The success of the record earned the band notable opening slots with The Smashing Pumpkins, Foo Fighters, a place at Ozzfest 2000. It was during this time that Homme stated: There's a robotic element to our albums, like the repetition of riffs. We wanted to do a record that had a lot of dynamic range. We wanted to set it up in this band. We don't want to get roped in by our own music. If anyone has a good song we should be able to play it. During the 2001 Rock in Rio show, bassist Nick Oliveri was arrested after performing on stage naked, with only his bass guitar covering his genitals. Oliveri apologized to officials. Following his work on Rated R, former Screaming Trees vocalist Mark Lanegan joined the band as a full-time member, a position he held until early 2005. Towards the end of the Rated R tour, the band's performance at the 2001 Rock am Ring festival in Germany was, according to Homme, "the worst show we've played and it was in front of 40,000 people." The band decided to tattoo themselves with the starting time of the performance, "Freitag 4:15."
As Oliveri explained: Me, Mark and Hutch, our soundman, have the same tattoo, it's from Rock am Ring festival. The time we had to play was 4:15 in the afternoon and it was just a terrible show, it sucked, it was horrible. That's why I tattooed it on my ribs, where it would hurt, so I'd never forget. Foo Fighters frontman and former Nirvana drummer, Dave Grohl, joined in late 2001 to record drums for their third album. Songs for the Deaf was released in August 2002, again featuring Lanegan, along with former A Perfect Circle guitarist Troy Van Leeuwen to the touring line-up following the album's release. Featured on Songs for the Deaf for the final track "Mosquito Song" were former A Perfect Circle bassist Paz Lenchantin on viola and piano, Dean Ween on guitar. Thi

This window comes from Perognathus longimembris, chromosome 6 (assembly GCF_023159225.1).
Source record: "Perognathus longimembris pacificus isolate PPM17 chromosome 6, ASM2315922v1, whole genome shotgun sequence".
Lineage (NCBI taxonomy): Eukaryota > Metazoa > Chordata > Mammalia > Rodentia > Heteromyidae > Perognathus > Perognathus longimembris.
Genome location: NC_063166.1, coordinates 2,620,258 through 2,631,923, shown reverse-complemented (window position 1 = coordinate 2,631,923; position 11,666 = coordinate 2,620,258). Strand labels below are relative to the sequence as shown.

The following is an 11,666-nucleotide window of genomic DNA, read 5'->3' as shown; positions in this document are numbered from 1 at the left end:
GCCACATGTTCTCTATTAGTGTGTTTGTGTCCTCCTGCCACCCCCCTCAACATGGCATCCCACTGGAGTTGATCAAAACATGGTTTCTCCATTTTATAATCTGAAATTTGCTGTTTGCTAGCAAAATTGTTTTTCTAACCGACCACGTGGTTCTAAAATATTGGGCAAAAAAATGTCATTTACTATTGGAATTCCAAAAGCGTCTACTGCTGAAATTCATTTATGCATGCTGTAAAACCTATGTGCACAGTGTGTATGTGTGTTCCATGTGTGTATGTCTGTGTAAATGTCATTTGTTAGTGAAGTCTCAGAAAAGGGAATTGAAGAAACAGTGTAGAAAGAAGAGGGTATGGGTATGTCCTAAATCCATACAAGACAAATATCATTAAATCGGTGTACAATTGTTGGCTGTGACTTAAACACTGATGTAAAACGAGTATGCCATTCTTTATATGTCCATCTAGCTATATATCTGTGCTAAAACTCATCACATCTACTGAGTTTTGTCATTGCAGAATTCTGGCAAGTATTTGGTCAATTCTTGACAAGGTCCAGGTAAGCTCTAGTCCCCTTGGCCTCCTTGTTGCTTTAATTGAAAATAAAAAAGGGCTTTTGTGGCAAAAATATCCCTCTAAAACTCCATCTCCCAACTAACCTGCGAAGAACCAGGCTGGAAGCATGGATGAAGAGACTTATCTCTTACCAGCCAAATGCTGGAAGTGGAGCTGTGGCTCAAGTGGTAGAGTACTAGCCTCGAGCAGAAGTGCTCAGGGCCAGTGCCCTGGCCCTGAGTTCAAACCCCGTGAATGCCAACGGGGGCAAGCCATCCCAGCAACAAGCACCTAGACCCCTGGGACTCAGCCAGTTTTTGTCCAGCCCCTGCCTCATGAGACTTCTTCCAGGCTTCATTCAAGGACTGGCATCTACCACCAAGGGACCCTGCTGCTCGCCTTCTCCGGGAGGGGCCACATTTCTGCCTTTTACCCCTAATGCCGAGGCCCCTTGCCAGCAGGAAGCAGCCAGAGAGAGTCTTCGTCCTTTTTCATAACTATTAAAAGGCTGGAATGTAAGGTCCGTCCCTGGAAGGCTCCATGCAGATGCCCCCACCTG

Rock music is a broad genre of popular music that originated as "rock and roll" in the United States in the early 1950s, developed into a range of different styles in the 1960s and particularly in the United Kingdom and in the United States. It has its roots in 1940s and 1950s rock and roll, a style which drew on the genres of blues and blues, from country music. Rock music drew on a number of other genres such as electric blues and folk, incorporated influences from jazz and other musical styles. Musically, rock has centered on the electric guitar as part of a rock group with electric bass and one or more singers. Rock is song-based music with a 4/4 time signature using a verse–chorus form, but the genre has become diverse. Like pop music, lyrics stress romantic love but address a wide variety of other themes that are social or political. By the late 1960s "classic rock" period, a number of distinct rock music subgenres had emerged, including hybrids like blues rock, folk rock, country rock, southern rock, raga rock, jazz-rock, many of which contributed to the development of psychedelic rock, influenced by the countercultural psychedelic and hippie scene.